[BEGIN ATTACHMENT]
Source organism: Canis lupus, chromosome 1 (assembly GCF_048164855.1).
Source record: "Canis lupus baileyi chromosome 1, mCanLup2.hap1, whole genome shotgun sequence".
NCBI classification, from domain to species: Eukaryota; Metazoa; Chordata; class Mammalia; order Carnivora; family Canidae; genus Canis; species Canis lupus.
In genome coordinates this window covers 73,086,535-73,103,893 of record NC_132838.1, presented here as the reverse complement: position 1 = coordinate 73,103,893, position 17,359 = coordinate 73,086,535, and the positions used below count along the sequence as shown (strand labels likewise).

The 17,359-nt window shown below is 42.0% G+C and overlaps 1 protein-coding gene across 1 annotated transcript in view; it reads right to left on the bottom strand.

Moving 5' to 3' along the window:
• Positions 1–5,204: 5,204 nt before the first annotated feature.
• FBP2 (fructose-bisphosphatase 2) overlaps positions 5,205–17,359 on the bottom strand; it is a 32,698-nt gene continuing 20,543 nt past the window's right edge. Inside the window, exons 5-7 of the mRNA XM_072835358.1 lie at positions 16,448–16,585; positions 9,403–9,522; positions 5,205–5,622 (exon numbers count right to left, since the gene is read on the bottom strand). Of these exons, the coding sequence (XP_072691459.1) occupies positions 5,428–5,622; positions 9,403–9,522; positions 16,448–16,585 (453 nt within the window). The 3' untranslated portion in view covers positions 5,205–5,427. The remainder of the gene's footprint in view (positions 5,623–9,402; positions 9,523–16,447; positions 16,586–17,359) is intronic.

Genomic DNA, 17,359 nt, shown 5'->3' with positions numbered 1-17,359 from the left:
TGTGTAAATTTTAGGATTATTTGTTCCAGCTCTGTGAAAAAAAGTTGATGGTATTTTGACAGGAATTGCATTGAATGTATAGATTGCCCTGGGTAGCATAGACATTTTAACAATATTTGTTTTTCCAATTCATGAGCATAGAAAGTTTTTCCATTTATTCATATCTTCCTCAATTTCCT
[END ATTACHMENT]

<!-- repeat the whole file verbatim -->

Source organism: Canis lupus, chromosome 1 (assembly GCF_048164855.1).
Source record: "Canis lupus baileyi chromosome 1, mCanLup2.hap1, whole genome shotgun sequence".
NCBI classification, from domain to species: Eukaryota; Metazoa; Chordata; class Mammalia; order Carnivora; family Canidae; genus Canis; species Canis lupus.
In genome coordinates this window covers 73,086,535-73,103,893 of record NC_132838.1, presented here as the reverse complement: position 1 = coordinate 73,103,893, position 17,359 = coordinate 73,086,535, and the positions used below count along the sequence as shown (strand labels likewise).

The 17,359-nt window shown below is 42.0% G+C and overlaps 1 protein-coding gene across 1 annotated transcript in view; it reads right to left on the bottom strand.

Moving 5' to 3' along the window:
• Positions 1–5,204: 5,204 nt before the first annotated feature.
• FBP2 (fructose-bisphosphatase 2) overlaps positions 5,205–17,359 on the bottom strand; it is a 32,698-nt gene continuing 20,543 nt past the window's right edge. Inside the window, exons 5-7 of the mRNA XM_072835358.1 lie at positions 16,448–16,585; positions 9,403–9,522; positions 5,205–5,622 (exon numbers count right to left, since the gene is read on the bottom strand). Of these exons, the coding sequence (XP_072691459.1) occupies positions 5,428–5,622; positions 9,403–9,522; positions 16,448–16,585 (453 nt within the window). The 3' untranslated portion in view covers positions 5,205–5,427. The remainder of the gene's footprint in view (positions 5,623–9,402; positions 9,523–16,447; positions 16,586–17,359) is intronic.

Genomic DNA, 17,359 nt, shown 5'->3' with positions numbered 1-17,359 from the left:
TGTGTAAATTTTAGGATTATTTGTTCCAGCTCTGTGAAAAAAAGTTGATGGTATTTTGACAGGAATTGCATTGAATGTATAGATTGCCCTGGGTAGCATAGACATTTTAACAATATTTGTTTTTCCAATTCATGAGCATAGAAAGTTTTTCCATTTATTCATATCTTCCTCAATTTCCT